A Memorable Start: Honors 110

Billy Ferguson/Fourth Estate


I was walking into the classroom, the fluorescent lights stung my eyes as they replaced the warm sunlight. I was slightly panting, although it was from nerves, not from climbing the stairs two at a time.

This was my first college course, and I was terrified.

I smelled lemon-scented Clorox wipes and freshly sharpened pencils. An Expo marker squealed excitedly as it created rich dark lines on the whiteboard. It knows within a month its luster will diminish to a mere whisper of a line — if it even survives that far and doesn’t disappear into the depths of backpack doom.

The marker’s handler turned to face the class, and as we read “Welcome to Honors 110,” I felt anything but welcome. I’ll never forget the drop in my stomach as my professor informed us we would be spending the semester developing a 12-page research paper.

Welcome to college, baby.

Honors 110 is the first required course in the Honors College curriculum, which is an alternative to the Mason Core. If I knew I’d have to write an extensive research paper my first semester, I might have happily skipped down the Mason Core path. However, despite the pain, I now appreciate the gain.

Honors College and the Mason Core are different approaches to general education, but it doesn’t have to be that way. The Mason Core can take a page out of the Honors College book and create a more memorable general education.

And trust me, Honors 110 was memorable.

At first, it was memorable for the wrong reasons. A 12-page research paper. I remember scrambling to even develop a topic! But I wasn’t alone in my panic. In fact I made lots of great friends during midnight brainstorming sessions in the echoey and strangely lit dorm bathrooms. (Nerds, I know). But, now I can say, “Remember when we met in Honors 110?”

Despite our complaining and constant whining, the paper was useful — but not in the way we expected. Of course, we all deserve a pat on the back for researching and writing an extended essay. My friend and I gasped when our professor, Dr. Woolsey, announced that the paper didn’t really matter.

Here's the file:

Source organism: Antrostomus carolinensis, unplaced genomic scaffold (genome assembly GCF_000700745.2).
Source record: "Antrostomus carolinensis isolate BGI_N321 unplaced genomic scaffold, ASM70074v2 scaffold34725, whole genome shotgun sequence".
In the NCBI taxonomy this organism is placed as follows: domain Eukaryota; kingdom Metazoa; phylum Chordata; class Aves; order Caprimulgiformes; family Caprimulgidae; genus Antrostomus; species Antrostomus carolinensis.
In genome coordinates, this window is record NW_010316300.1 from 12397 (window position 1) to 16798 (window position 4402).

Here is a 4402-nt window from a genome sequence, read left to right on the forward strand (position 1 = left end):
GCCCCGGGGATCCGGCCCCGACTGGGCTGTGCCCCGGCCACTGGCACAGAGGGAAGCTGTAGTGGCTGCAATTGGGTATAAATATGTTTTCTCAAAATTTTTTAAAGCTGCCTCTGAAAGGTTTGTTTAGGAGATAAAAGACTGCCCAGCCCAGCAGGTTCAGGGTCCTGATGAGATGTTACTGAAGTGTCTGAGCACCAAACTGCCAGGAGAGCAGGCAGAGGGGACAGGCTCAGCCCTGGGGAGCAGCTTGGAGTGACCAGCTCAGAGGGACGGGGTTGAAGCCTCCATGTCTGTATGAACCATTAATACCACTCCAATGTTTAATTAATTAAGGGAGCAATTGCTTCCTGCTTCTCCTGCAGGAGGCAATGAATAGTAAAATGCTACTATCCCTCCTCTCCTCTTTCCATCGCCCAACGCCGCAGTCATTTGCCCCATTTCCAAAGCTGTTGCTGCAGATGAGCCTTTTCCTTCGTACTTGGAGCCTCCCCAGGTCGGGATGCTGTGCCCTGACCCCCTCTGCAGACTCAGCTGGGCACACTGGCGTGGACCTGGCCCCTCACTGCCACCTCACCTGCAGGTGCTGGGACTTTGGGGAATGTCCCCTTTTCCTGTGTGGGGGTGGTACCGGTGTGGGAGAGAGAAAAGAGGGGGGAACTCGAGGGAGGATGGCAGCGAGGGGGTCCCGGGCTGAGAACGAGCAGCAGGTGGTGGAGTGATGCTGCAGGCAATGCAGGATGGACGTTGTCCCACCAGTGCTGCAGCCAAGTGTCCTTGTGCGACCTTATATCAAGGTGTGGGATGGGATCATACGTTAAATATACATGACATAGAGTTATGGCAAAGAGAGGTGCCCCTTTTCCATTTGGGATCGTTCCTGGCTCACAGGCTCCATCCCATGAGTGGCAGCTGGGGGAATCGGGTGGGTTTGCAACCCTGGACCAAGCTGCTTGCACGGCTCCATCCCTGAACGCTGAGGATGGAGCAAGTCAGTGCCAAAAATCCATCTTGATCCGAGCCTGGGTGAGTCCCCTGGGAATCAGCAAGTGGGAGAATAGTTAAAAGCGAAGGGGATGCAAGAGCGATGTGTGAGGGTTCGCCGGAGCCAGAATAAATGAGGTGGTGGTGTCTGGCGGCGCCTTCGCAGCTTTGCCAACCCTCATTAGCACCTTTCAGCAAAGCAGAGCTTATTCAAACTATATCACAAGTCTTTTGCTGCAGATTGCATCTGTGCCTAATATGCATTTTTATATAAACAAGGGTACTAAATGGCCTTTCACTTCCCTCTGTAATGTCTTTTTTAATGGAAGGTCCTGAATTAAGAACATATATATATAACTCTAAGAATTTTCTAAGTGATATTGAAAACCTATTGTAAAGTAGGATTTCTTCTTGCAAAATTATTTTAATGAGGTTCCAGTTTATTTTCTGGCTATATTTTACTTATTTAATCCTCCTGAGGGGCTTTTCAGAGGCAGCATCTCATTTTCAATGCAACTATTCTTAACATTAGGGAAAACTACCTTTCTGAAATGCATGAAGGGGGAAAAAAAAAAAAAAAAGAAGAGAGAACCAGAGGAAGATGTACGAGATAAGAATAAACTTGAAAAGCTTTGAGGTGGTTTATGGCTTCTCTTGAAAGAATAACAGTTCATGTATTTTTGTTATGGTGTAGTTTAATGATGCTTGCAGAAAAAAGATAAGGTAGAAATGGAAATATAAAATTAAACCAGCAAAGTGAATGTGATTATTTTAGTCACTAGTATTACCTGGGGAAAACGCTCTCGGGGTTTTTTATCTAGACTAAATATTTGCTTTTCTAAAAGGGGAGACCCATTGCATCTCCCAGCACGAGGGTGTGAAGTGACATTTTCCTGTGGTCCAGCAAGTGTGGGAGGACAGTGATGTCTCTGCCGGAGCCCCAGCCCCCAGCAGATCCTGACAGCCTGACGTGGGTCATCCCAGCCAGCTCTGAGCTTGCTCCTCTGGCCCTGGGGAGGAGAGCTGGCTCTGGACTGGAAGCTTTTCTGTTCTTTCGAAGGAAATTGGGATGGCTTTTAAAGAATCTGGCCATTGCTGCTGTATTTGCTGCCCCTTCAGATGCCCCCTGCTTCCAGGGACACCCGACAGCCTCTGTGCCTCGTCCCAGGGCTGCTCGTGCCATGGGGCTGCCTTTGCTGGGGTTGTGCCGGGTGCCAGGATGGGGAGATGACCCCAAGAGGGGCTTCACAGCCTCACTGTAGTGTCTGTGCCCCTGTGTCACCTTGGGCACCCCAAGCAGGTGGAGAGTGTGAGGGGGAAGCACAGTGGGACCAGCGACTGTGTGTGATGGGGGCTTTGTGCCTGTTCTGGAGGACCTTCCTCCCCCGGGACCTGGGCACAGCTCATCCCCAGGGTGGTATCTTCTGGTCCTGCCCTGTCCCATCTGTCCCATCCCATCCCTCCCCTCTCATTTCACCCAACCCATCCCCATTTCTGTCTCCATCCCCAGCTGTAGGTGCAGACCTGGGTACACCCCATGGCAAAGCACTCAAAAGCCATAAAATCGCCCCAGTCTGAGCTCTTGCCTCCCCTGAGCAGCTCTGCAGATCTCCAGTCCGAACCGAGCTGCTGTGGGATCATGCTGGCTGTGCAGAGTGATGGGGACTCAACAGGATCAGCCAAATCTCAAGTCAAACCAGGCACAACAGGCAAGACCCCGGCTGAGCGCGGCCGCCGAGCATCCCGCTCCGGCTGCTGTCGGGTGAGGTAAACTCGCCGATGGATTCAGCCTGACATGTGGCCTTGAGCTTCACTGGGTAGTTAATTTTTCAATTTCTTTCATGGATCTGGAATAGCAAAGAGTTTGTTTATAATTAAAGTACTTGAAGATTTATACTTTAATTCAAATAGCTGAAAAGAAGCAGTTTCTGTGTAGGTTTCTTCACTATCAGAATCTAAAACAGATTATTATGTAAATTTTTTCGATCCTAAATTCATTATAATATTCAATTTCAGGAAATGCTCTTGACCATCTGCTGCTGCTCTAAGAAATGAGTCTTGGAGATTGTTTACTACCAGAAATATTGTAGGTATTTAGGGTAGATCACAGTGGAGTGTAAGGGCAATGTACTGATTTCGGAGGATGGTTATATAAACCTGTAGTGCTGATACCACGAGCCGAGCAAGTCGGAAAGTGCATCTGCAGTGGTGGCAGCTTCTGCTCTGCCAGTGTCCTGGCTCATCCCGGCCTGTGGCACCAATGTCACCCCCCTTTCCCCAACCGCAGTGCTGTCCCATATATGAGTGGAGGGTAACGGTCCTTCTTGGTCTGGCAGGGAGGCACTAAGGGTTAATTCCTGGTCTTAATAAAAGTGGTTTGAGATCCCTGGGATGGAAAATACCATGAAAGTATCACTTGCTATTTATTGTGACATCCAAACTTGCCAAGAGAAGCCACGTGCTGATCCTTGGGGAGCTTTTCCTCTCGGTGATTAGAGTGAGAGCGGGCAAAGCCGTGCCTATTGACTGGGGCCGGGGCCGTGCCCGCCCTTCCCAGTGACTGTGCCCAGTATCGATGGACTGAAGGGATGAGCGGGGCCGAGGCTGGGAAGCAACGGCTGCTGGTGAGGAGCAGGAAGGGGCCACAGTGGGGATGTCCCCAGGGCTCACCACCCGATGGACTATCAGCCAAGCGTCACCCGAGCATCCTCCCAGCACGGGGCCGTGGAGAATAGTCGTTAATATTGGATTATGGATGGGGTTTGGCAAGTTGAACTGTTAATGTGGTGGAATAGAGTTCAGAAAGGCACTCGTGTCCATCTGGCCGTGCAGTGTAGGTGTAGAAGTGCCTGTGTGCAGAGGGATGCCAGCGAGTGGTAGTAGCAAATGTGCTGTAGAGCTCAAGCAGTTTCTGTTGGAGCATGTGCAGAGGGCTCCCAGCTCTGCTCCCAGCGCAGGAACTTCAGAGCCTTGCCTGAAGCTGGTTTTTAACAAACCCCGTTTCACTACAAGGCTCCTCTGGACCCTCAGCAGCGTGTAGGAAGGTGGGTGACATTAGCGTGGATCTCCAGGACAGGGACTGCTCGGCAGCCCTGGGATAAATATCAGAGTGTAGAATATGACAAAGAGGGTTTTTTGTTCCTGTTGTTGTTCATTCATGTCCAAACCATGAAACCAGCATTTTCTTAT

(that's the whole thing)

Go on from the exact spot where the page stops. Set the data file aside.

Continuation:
I skipped episodes of “The Good Place” to work on this paper and now you’re telling me it didn’t matter?

The paper wasn’t the class’ main goal, he explained, but rather the goal was twofold: One, help us freshmen ease into university life together, and two, teach us how to research and write on this scale.

And that’s only between Honors College students — imagine how much stronger the Mason community would be if every freshman had a project or class to bond over like this.

Of course, the class was frustrating, and learning that the paper was not that big of a deal was disappointing, but my frown has since turned upside down. I got so much out of the class, and I’ll never forget it.

Everyone, not just the Honors College, should have a class to act as the glue between the students and the university and between students themselves.

So, when someone hears you go to George Mason University, the grandest research university in the land, they should be able to ask, “Hey, what was your Mason Core freshman project?” And every Mason student and alumni should be able to answer. That’s memorable. That’s gen ed.

This essay is part of Fourth Estate’s special opinion section on the Mason Core curriculum from the Feb. 24, 2020 issue. Check out the lead essay here, which includes links to all the other essays.